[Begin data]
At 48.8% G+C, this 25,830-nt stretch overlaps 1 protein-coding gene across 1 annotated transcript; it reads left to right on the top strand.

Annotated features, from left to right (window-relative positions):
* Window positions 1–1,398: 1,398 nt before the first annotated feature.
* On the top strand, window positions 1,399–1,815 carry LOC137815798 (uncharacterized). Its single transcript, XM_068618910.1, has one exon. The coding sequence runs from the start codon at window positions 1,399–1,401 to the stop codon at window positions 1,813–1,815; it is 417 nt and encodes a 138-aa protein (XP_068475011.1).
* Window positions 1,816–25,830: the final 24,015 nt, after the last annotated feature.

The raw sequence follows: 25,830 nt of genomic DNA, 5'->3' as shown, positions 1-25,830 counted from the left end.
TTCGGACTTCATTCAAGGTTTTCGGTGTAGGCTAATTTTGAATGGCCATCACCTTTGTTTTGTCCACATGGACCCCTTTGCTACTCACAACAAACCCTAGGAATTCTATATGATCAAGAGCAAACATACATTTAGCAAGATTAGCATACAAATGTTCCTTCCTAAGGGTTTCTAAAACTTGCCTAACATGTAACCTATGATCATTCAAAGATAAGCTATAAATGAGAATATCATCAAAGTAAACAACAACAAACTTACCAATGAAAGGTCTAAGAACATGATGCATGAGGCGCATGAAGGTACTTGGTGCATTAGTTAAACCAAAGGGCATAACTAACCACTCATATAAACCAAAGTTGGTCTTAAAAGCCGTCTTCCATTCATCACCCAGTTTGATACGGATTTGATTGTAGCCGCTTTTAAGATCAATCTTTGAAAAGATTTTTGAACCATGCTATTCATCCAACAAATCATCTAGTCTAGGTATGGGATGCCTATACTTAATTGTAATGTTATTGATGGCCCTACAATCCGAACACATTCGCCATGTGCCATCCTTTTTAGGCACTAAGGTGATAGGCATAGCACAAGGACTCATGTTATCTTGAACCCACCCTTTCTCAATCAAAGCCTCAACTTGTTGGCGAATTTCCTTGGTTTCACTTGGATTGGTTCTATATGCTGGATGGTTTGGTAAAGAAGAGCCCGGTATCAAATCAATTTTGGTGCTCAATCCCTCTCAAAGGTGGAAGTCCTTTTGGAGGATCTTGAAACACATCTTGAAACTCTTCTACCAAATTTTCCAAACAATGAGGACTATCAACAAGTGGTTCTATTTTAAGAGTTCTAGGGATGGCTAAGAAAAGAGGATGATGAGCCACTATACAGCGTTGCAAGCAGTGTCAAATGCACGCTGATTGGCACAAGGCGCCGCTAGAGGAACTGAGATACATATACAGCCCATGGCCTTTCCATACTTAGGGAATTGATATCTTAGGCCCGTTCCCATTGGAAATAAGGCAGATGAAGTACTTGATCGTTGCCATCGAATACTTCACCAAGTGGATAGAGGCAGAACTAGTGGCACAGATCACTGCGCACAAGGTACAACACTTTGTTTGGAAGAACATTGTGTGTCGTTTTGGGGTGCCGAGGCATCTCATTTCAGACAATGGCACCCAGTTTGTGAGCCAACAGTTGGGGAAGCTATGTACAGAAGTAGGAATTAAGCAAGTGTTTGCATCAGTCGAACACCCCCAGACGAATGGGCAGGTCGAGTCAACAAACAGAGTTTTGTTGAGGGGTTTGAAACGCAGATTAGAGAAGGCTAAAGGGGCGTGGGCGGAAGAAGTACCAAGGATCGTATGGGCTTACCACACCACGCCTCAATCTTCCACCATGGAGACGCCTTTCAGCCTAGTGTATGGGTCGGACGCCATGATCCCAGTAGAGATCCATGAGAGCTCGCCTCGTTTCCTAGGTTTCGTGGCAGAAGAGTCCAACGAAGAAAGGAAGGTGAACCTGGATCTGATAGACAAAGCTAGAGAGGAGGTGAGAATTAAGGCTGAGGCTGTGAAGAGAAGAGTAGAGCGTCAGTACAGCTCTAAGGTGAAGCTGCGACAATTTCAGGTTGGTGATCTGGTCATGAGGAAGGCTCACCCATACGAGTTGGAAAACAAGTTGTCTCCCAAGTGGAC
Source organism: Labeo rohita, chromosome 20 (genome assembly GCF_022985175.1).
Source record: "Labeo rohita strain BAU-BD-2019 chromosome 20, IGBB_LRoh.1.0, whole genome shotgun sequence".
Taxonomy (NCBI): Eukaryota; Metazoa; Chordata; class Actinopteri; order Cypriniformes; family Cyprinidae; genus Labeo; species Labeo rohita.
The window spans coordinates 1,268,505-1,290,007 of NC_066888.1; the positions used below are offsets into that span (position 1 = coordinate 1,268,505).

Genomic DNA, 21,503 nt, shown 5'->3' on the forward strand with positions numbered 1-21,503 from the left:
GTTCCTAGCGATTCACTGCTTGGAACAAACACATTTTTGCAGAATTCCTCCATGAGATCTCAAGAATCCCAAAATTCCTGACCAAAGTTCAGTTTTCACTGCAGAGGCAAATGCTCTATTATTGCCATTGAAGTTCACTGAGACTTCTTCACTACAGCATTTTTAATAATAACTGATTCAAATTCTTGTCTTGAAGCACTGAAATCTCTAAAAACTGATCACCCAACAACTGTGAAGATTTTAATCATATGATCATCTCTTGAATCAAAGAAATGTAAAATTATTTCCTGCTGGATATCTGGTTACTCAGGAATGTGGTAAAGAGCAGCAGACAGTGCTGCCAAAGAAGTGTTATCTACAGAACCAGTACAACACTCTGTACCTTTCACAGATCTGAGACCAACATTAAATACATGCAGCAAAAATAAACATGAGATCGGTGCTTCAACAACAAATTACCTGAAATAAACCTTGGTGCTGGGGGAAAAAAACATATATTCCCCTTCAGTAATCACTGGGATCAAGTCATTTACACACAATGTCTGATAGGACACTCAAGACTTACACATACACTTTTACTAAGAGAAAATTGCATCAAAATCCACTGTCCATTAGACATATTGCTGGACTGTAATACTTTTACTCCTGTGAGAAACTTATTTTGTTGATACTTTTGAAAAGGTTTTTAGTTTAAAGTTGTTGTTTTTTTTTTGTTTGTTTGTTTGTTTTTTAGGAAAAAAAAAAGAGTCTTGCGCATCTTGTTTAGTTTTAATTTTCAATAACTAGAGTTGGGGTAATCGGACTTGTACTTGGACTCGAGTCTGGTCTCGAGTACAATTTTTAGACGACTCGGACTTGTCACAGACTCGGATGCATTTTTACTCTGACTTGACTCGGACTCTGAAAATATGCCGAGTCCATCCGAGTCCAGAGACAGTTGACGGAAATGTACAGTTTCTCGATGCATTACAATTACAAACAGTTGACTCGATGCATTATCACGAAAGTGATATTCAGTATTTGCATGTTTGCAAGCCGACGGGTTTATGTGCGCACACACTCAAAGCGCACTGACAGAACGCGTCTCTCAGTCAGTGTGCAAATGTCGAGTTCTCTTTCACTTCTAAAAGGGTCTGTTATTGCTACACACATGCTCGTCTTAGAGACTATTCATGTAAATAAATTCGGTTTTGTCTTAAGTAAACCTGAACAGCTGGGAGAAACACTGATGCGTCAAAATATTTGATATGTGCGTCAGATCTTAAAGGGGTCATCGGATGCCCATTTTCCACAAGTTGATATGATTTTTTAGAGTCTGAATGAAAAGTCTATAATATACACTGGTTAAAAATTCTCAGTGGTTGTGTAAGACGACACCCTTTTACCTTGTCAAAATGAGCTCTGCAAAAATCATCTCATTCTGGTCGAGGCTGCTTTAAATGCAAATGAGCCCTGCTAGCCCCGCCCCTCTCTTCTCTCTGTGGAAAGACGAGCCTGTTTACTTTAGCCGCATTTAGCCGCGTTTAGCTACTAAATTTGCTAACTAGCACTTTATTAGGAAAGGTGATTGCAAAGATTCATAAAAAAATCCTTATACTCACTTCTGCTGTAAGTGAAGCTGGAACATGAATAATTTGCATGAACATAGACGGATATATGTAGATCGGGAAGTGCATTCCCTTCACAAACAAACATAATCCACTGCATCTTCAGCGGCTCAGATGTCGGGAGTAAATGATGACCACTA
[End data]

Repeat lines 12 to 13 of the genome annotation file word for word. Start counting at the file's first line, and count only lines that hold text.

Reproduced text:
Genomic DNA, 21,503 nt, shown 5'->3' on the forward strand with positions numbered 1-21,503 from the left:
GTTCCTAGCGATTCACTGCTTGGAACAAACACATTTTTGCAGAATTCCTCCATGAGATCTCAAGAATCCCAAAATTCCTGACCAAAGTTCAGTTTTCACTGCAGAGGCAAATGCTCTATTATTGCCATTGAAGTTCACTGAGACTTCTTCACTACAGCATTTTTAATAATAACTGATTCAAATTCTTGTCTTGAAGCACTGAAATCTCTAAAAACTGATCACCCAACAACTGTGAAGATTTTAATCATATGATCATCTCTTGAATCAAAGAAATGTAAAATTATTTCCTGCTGGATATCTGGTTACTCAGGAATGTGGTAAAGAGCAGCAGACAGTGCTGCCAAAGAAGTGTTATCTACAGAACCAGTACAACACTCTGTACCTTTCACAGATCTGAGACCAACATTAAATACATGCAGCAAAAATAAACATGAGATCGGTGCTTCAACAACAAATTACCTGAAATAAACCTTGGTGCTGGGGGAAAAAAACATATATTCCCCTTCAGTAATCACTGGGATCAAGTCATTTACACACAATGTCTGATAGGACACTCAAGACTTACACATACACTTTTACTAAGAGAAAATTGCATCAAAATCCACTGTCCATTAGACATATTGCTGGACTGTAATACTTTTACTCCTGTGAGAAACTTATTTTGTTGATACTTTTGAAAAGGTTTTTAGTTTAAAGTTGTTGTTTTTTTTTTGTTTGTTTGTTTGTTTTTTAGGAAAAAAAAAAGAGTCTTGCGCATCTTGTTTAGTTTTAATTTTCAATAACTAGAGTTGGGGTAATCGGACTTGTACTTGGACTCGAGTCTGGTCTCGAGTACAATTTTTAGACGACTCGGACTTGTCACAGACTCGGATGCATTTTTACTCTGACTTGACTCGGACTCTGAAAATATGCCGAGTCCATCCGAGTCCAGAGACAGTTGACGGAAATGTACAGTTTCTCGATGCATTACAATTACAAACAGTTGACTCGATGCATTATCACGAAAGTGATATTCAGTATTTGCATGTTTGCAAGCCGACGGGTTTATGTGCGCACACACTCAAAGCGCACTGACAGAACGCGTCTCTCAGTCAGTGTGCAAATGTCGAGTTCTCTTTCACTTCTAAAAGGGTCTGTTATTGCTACACACATGCTCGTCTTAGAGACTATTCATGTAAATAAATTCGGTTTTGTCTTAAGTAAACCTGAACAGCTGGGAGAAACACTGATGCGTCAAAATATTTGATATGTGCGTCAGATCTTAAAGGGGTCATCGGATGCCCATTTTCCACAAGTTGATATGATTTTTTAGAGTCTGAATGAAAAGTCTATAATATACACTGGTTAAAAATTCTCAGTGGTTGTGTAAGACGACACCCTTTTACCTTGTCAAAATGAGCTCTGCAAAAATCATCTCATTCTGGTCGAGGCTGCTTTAAATGCAAATGAGCCCTGCTAGCCCCGCCCCTCTCTTCTCTCTGTGGAAAGACGAGCCTGTTTACTTTAGCCGCATTTAGCCGCGTTTAGCTACTAAATTTGCTAACTAGCACTTTATTAGGAAAGGTGATTGCAAAGATTCATAAAAAAATCCTTATACTCACTTCTGCTGTAAGTGAAGCTGGAACATGAATAATTTGCATGAACATAGACGGATATATGTAGATCGGGAAGTGCATTCCCTTCACAAACAAACATAATCCACTGCATCTTCAGCGGCTCAGATGTCGGGAGTAAATGATGACCACTA